It must be kept in view that your Universal Credit payment does not automatically stop when you get a job. You will continue to receive the benefit, however, the amount will be reduced depending on your wages.
Which Change In Circumstances Affect Universal Credit?
Certain changes in your circumstances can bear an impact on the benefits you receive including Universal Credit. If you hide such facts from the authorities with the intention to avoid a reduction in your benefits, you may be penalised or taken to court. Therefore, it is advisable if you face any of the following situations, you must inform the relevant authorities by signing in to your Universal Credit account
- a new mobile number, postal or email address
- a change in your bank details
- change of residence due to moving in with a partner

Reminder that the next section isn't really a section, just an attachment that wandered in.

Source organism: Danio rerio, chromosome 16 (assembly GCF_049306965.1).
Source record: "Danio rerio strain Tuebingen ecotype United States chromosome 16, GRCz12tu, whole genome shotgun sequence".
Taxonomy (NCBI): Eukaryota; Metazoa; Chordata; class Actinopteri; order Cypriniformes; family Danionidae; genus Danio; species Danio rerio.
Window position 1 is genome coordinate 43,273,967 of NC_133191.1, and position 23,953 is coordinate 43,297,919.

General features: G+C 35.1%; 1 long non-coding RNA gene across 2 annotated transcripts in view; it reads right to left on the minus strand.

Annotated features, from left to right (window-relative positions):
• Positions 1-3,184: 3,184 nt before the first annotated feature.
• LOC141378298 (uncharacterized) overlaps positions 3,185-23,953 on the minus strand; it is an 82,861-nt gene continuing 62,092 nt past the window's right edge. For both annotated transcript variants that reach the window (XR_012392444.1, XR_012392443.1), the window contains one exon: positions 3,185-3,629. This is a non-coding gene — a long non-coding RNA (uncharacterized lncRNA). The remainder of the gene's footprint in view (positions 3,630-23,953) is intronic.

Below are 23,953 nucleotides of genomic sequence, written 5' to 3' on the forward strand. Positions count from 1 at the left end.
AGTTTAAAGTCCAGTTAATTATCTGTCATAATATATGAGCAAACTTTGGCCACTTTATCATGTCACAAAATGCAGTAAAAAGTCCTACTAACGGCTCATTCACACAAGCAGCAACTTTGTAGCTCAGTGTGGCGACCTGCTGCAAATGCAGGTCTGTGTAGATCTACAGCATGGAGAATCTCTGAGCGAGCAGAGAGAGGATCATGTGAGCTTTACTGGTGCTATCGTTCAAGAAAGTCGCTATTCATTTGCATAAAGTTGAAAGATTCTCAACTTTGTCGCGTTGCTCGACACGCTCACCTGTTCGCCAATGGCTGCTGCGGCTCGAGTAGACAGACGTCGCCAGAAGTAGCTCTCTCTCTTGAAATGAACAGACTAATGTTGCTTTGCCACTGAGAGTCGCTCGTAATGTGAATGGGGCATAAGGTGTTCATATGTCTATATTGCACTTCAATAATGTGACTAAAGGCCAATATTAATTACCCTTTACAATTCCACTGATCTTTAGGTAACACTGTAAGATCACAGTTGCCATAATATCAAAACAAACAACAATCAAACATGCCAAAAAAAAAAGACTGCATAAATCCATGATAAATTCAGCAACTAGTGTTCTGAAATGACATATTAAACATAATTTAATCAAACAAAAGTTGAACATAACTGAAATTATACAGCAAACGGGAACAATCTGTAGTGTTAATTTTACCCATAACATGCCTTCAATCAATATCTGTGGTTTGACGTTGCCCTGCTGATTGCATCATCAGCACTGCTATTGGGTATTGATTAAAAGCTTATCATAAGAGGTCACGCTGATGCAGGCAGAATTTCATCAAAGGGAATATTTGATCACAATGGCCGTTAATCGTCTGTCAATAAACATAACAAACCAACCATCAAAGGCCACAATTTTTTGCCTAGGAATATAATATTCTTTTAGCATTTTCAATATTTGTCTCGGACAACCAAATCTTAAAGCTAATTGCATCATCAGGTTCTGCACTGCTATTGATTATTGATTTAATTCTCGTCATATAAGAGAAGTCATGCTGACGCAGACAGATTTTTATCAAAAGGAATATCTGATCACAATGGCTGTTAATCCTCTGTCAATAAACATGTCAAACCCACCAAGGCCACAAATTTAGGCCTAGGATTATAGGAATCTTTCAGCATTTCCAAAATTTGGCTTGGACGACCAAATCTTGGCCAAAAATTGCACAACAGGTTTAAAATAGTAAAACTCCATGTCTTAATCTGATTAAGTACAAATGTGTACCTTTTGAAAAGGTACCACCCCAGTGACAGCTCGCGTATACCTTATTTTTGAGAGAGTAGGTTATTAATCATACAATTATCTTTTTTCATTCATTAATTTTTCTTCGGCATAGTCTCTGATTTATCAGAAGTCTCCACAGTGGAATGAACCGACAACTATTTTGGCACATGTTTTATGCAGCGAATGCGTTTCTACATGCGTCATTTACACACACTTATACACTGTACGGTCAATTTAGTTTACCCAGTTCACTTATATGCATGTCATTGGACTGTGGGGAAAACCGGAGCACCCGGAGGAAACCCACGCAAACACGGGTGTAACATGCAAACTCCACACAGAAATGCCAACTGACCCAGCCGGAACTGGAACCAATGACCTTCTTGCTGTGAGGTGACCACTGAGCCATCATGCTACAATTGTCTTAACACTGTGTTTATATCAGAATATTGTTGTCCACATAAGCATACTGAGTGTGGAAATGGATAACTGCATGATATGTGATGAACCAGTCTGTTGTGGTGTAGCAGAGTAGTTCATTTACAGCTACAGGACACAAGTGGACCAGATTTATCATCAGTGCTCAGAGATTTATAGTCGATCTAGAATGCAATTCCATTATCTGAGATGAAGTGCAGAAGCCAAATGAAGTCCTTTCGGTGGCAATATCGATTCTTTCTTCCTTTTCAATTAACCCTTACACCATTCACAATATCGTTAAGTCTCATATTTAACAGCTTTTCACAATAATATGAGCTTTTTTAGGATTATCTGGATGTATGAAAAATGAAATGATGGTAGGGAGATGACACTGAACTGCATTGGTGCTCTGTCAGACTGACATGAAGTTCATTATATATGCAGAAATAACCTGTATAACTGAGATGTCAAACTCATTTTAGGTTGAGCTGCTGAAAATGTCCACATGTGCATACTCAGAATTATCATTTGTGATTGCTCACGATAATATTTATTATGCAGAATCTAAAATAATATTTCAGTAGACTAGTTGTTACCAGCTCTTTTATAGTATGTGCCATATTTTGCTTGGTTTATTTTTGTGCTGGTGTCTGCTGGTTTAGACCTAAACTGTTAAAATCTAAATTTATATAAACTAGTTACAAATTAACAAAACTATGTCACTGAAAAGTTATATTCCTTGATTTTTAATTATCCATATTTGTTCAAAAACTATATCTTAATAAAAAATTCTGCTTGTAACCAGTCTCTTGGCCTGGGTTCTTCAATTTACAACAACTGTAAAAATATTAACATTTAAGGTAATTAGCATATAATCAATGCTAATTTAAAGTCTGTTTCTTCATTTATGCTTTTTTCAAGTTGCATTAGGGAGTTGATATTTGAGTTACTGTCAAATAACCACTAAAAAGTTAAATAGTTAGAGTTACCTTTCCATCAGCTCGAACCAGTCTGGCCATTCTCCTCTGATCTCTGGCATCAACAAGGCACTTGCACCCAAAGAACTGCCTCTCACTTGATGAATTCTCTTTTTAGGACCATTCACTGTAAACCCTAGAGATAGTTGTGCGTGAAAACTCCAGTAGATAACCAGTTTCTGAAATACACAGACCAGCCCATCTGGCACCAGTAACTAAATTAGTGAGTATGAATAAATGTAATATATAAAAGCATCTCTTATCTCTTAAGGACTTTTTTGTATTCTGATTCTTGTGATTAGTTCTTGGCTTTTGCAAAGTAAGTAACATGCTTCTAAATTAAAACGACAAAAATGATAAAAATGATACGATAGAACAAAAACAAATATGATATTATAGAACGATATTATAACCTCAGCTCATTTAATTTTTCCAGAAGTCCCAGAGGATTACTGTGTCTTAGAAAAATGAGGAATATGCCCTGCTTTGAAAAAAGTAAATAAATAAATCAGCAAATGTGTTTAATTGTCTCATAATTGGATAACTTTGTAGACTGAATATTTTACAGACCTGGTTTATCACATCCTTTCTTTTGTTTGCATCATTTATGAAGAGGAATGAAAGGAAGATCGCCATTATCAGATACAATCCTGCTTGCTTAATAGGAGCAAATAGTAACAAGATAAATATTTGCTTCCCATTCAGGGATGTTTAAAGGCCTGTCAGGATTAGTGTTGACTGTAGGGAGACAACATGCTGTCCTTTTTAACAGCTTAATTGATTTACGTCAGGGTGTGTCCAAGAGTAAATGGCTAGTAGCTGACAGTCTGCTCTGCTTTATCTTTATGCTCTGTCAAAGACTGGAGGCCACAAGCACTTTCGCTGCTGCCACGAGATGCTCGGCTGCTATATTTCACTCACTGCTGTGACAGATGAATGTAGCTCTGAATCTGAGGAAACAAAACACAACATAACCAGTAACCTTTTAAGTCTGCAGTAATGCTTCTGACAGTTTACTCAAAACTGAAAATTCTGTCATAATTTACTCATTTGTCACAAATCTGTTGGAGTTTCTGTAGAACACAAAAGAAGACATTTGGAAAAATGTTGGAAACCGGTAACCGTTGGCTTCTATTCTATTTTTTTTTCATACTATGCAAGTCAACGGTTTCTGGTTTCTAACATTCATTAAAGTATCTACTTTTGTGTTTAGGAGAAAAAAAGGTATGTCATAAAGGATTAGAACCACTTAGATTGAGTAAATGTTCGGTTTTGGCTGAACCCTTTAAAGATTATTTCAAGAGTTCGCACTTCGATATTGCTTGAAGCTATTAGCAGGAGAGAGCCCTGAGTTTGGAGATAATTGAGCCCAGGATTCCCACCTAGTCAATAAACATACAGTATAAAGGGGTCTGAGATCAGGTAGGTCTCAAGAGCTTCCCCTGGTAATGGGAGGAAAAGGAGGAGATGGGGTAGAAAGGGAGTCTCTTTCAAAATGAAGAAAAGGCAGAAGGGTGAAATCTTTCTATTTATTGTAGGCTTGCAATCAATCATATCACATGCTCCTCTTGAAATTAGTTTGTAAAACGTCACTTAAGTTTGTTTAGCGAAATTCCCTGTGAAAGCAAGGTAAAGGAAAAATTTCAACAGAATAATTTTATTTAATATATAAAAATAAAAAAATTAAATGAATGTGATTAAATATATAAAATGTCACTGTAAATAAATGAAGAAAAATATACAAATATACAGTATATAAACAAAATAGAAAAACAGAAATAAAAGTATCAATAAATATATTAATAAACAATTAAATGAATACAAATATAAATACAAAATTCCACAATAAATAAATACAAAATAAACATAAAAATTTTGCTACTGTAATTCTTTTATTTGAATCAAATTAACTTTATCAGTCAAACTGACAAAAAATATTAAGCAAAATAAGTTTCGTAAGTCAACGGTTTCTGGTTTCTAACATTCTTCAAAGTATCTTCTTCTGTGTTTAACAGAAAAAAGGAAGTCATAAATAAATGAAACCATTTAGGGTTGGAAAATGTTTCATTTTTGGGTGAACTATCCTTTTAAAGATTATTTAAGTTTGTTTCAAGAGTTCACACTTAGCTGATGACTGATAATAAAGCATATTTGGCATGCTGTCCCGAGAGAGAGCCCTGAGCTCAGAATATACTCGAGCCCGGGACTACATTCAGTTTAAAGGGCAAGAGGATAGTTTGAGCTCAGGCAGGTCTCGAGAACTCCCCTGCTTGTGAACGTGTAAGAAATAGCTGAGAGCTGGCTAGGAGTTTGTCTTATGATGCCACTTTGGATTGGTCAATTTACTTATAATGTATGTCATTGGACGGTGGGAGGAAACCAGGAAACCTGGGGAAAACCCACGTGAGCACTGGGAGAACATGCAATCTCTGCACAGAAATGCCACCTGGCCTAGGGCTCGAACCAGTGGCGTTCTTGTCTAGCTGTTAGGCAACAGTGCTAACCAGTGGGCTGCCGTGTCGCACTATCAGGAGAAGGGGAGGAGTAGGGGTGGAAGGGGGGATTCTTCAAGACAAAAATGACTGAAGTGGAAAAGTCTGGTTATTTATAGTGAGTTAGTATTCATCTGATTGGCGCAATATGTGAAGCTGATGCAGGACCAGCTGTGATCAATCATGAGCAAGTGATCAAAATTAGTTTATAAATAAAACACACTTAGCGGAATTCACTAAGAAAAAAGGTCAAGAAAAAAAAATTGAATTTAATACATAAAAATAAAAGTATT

- having a child
- changes to your health condition
- being unable to work due to an illness
- starting to care for a child or disabled person
- finding or finishing a job
- changes to your earnings, savings, investments
- changes to rental payments
- changes to your immigration status (in case you’re not a British citizen)
How Much Can I Claim With Universal Credit?
The basic rate for Universal Credit (without top-ups for housing and childcare) can be classified as follows:
- If you are single and under 25, you can claim £257.33 a month
- If you are single and 25 or over, you can claim £324.84 a month
- If you are living with a partner and both of you are under 25, you can claim £403.93 a month
- If you are living with a partner and one or both of you are over 25, you can claim £509.91 a month
This detailed discussion makes it clear that as aslong as self employed incidivals can prove taht they are “gainfully self employed”, they can make a claim for Universal Credit payments. Infact, as long as individuals meet the elgiibility criteria fro Universal Credit, they can claim the beenfit whether they are employed, une,ployed, stay at home parents, single parents or homewoners.